The answer depends on the implementation, as is often the case when asking practical questions about quantum computing. To give you an example of the state of the art in trapped ions, the Lucas group in Oxford can achieve less than one error in 1 million single-qubit gates, which they claim is less than the fault-tolerance threshold. Their error rate for two-qubit gates is more like one in every hundred operations, which will not be sufficient for fault-tolerance. However, it seems likely that error rates for two-qubit gates will continue to decrease as technology develops.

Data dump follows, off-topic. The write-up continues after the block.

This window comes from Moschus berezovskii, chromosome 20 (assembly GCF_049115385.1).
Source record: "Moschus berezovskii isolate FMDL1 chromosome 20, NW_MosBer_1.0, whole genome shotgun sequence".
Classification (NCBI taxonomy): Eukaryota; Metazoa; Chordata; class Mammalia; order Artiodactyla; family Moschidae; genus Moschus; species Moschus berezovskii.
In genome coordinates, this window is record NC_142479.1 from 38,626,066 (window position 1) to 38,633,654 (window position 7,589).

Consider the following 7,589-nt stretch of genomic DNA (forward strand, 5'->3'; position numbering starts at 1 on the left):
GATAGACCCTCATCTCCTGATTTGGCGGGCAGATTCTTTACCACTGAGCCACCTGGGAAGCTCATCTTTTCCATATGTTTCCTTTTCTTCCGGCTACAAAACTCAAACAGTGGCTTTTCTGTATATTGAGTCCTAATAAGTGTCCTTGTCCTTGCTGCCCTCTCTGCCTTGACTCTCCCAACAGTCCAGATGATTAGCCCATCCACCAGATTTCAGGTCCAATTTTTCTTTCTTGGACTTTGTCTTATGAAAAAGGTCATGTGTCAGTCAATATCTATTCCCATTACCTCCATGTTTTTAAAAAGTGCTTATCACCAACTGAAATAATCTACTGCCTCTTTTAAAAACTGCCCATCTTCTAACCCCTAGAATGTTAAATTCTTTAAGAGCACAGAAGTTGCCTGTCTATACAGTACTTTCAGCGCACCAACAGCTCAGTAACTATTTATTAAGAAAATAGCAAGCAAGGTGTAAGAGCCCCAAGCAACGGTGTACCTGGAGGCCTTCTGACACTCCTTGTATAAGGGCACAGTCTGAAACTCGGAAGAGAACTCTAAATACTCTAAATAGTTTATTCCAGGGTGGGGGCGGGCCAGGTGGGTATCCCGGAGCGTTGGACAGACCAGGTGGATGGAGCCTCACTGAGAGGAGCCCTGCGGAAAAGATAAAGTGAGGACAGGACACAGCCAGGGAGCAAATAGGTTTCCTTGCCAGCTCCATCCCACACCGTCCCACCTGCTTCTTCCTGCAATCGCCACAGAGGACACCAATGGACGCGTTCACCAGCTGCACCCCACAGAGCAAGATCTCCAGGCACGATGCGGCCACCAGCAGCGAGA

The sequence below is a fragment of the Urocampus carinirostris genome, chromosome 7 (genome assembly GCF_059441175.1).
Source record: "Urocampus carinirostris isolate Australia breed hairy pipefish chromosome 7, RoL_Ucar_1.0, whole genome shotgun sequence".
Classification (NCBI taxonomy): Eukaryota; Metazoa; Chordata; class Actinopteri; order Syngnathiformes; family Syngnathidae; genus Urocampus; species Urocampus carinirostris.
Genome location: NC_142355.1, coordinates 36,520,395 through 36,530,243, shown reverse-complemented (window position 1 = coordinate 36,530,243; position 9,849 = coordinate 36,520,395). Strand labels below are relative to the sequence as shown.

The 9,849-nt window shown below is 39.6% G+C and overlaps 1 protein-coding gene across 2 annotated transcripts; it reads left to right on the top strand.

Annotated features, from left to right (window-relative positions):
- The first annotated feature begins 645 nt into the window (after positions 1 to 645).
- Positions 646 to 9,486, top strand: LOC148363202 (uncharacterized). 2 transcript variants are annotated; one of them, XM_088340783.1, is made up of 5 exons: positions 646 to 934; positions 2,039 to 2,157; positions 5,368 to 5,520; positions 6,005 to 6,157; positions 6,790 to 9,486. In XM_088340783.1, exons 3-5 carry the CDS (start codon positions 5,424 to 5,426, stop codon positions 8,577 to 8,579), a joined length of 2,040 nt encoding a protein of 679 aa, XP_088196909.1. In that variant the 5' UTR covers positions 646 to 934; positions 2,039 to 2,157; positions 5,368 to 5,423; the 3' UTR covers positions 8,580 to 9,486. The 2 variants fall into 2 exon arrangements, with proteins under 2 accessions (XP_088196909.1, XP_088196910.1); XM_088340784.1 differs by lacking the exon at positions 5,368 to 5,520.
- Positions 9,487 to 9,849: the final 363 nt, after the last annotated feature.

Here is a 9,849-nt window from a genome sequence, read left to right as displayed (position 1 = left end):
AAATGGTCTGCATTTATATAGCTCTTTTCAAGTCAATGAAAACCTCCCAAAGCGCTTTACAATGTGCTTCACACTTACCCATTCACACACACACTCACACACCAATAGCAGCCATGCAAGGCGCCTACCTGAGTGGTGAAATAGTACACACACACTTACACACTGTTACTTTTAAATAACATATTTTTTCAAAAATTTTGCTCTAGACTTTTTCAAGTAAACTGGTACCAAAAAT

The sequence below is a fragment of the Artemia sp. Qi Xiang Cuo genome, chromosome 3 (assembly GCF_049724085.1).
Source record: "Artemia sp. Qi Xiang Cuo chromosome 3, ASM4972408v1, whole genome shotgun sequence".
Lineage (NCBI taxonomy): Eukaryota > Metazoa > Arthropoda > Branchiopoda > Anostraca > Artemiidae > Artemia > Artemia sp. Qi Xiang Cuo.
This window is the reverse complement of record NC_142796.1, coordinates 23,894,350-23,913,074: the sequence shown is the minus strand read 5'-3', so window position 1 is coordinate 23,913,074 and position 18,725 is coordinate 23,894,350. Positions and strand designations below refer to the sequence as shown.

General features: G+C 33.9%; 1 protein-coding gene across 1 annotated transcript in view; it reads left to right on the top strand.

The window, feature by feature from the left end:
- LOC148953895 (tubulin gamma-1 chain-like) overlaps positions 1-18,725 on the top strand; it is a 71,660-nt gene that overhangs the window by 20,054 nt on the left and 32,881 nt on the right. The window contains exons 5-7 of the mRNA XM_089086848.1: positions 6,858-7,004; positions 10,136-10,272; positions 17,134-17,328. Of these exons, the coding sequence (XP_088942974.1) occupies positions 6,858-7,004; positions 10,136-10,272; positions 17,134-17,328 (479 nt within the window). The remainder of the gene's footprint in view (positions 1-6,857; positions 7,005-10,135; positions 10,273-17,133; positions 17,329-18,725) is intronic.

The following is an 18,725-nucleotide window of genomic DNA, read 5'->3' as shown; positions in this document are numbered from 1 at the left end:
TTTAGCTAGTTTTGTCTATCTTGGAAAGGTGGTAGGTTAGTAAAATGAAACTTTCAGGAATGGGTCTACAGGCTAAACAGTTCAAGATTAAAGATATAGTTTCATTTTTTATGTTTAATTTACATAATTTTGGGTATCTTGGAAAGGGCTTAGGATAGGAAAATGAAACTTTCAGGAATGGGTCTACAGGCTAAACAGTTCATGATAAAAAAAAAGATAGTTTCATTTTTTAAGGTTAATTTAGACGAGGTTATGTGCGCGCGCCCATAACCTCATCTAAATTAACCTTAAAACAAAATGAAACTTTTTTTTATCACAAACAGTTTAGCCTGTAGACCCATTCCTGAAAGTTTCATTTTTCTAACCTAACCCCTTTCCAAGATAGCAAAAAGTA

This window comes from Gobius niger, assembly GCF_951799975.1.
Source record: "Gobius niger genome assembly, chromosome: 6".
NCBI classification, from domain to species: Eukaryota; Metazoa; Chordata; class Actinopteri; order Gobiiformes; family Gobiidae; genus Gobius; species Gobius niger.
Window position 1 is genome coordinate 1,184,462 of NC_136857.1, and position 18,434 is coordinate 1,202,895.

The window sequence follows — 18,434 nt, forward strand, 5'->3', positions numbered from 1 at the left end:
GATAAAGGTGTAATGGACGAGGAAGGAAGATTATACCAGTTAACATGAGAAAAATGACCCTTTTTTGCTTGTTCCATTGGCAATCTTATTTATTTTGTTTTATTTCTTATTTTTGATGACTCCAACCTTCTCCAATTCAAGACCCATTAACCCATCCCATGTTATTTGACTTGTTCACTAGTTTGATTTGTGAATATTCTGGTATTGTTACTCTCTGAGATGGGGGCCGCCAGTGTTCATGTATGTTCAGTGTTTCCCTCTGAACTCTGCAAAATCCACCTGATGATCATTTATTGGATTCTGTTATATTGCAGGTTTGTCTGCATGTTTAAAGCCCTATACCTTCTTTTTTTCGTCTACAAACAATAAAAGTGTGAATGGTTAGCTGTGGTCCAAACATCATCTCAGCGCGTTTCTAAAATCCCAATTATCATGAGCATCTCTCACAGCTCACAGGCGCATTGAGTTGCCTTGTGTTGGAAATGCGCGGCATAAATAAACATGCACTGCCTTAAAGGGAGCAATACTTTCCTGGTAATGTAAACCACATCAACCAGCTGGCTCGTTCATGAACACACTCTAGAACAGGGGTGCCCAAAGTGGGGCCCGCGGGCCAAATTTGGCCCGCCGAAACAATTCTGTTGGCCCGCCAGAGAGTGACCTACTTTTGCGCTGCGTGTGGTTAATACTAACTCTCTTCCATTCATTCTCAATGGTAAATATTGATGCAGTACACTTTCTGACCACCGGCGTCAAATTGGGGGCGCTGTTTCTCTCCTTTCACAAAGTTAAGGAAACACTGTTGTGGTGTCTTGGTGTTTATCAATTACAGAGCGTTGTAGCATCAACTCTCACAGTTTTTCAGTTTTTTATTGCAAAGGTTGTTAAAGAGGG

The key issue in all of these implementations is scalability. It is not enough to demonstrate low error rates on just a few qubits. One also needs to be able to design an architecture allowing one to manipulate and store quantum information on tens or hundreds of qubits, while keeping the error rates low, before anything remotely useful can be done with your putative quantum computer.